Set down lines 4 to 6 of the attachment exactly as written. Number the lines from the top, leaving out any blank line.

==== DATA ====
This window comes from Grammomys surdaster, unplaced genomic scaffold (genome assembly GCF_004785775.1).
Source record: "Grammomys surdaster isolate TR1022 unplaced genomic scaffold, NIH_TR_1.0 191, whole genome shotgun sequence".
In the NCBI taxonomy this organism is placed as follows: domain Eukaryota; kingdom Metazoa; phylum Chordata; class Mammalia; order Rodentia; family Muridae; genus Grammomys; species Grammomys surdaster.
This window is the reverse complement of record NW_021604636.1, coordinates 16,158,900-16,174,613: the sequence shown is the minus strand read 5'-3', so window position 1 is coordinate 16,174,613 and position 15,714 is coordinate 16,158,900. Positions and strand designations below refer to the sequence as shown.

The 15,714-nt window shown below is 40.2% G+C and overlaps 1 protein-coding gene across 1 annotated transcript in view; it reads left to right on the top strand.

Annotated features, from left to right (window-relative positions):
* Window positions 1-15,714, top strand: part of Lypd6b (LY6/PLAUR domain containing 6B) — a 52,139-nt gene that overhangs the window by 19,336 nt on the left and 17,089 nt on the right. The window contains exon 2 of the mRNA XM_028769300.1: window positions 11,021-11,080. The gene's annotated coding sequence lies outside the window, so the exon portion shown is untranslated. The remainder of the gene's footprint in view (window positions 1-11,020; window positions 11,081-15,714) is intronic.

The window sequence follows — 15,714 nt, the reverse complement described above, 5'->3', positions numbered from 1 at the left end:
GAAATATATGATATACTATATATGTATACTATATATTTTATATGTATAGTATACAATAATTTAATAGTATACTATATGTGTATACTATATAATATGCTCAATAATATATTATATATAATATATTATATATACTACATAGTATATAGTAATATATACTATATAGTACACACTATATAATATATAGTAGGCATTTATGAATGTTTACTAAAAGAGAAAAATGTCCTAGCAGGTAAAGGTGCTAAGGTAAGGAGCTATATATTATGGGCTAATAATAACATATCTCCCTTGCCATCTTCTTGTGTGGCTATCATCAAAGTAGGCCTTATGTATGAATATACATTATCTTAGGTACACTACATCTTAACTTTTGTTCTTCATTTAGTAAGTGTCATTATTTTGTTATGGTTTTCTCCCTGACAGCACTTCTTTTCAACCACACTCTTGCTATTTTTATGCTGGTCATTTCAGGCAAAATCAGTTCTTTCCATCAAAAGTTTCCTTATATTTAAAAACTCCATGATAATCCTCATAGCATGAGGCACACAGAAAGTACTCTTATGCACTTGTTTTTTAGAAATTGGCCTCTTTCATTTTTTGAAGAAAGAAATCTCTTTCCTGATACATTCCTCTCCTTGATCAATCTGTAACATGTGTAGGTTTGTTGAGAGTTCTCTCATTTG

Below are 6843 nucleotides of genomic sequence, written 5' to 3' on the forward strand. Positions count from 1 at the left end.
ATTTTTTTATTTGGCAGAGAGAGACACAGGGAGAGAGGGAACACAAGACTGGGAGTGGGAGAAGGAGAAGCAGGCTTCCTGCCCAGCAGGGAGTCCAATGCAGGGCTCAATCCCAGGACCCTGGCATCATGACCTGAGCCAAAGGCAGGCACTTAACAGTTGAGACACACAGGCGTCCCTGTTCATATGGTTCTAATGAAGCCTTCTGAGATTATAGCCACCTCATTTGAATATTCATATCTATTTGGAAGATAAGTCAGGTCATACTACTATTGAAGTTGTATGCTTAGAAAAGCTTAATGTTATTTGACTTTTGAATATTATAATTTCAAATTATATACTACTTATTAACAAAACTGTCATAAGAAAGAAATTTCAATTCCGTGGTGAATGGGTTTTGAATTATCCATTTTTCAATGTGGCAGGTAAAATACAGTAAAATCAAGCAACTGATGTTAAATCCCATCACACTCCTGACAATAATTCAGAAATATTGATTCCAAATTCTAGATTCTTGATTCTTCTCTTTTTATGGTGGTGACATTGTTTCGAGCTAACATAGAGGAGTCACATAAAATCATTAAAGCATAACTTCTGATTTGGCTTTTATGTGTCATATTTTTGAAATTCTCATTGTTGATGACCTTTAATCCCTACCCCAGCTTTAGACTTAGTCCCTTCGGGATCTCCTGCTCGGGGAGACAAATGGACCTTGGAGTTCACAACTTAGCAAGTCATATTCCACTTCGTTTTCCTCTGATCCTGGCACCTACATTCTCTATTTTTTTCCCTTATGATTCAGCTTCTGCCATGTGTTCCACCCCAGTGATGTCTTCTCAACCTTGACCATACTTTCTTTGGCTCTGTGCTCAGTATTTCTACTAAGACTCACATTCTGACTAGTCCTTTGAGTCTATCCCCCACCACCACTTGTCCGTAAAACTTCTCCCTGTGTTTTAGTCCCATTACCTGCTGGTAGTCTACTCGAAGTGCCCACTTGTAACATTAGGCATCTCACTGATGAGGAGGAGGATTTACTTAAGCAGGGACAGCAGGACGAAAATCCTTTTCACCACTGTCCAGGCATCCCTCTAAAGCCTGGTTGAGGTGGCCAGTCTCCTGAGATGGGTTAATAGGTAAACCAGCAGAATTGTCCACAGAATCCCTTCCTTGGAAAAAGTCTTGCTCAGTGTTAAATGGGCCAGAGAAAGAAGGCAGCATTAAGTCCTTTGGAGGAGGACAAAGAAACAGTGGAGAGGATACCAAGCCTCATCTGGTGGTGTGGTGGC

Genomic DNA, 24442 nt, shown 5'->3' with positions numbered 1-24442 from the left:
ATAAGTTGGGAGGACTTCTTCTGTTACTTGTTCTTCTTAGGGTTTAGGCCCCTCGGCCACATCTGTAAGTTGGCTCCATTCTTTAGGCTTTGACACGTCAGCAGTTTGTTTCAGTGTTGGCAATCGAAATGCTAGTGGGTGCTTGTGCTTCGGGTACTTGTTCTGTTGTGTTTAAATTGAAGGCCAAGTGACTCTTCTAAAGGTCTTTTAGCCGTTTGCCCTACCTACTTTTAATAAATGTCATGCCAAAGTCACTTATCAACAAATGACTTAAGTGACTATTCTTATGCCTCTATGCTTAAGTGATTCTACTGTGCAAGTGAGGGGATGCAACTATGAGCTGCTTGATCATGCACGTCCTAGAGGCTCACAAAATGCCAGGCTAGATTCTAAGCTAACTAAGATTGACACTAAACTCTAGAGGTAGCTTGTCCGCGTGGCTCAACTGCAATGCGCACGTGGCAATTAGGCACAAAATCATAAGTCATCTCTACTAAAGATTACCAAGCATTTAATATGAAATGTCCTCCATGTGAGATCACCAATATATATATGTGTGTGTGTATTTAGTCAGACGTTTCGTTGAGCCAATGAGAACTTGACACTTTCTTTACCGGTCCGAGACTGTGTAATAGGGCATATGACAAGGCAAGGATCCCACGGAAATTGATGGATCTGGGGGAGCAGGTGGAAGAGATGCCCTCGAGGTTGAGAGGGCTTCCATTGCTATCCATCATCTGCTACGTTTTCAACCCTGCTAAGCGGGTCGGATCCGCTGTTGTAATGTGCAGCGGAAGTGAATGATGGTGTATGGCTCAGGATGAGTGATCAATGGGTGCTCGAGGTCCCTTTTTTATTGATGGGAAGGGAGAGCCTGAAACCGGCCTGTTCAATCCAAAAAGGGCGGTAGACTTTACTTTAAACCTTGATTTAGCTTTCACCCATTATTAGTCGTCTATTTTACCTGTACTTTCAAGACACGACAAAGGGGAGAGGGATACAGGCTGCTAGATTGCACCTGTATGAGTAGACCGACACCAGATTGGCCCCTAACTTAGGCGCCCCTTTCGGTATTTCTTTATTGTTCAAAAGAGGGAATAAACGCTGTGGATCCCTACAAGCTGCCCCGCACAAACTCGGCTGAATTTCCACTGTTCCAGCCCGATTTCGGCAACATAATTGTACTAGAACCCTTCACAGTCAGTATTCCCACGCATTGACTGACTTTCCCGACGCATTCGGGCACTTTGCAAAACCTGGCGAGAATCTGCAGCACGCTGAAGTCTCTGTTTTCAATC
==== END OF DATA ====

This window is the reverse complement of record NW_021604636.1, coordinates 16,158,900-16,174,613: the sequence shown is the minus strand read 5'-3', so window position 1 is coordinate 16,174,613 and position 15,714 is coordinate 16,158,900. Positions and strand designations below refer to the sequence as shown.

The 15,714-nt window shown below is 40.2% G+C and overlaps 1 protein-coding gene across 1 annotated transcript in view; it reads left to right on the top strand.

Annotated features, from left to right (window-relative positions):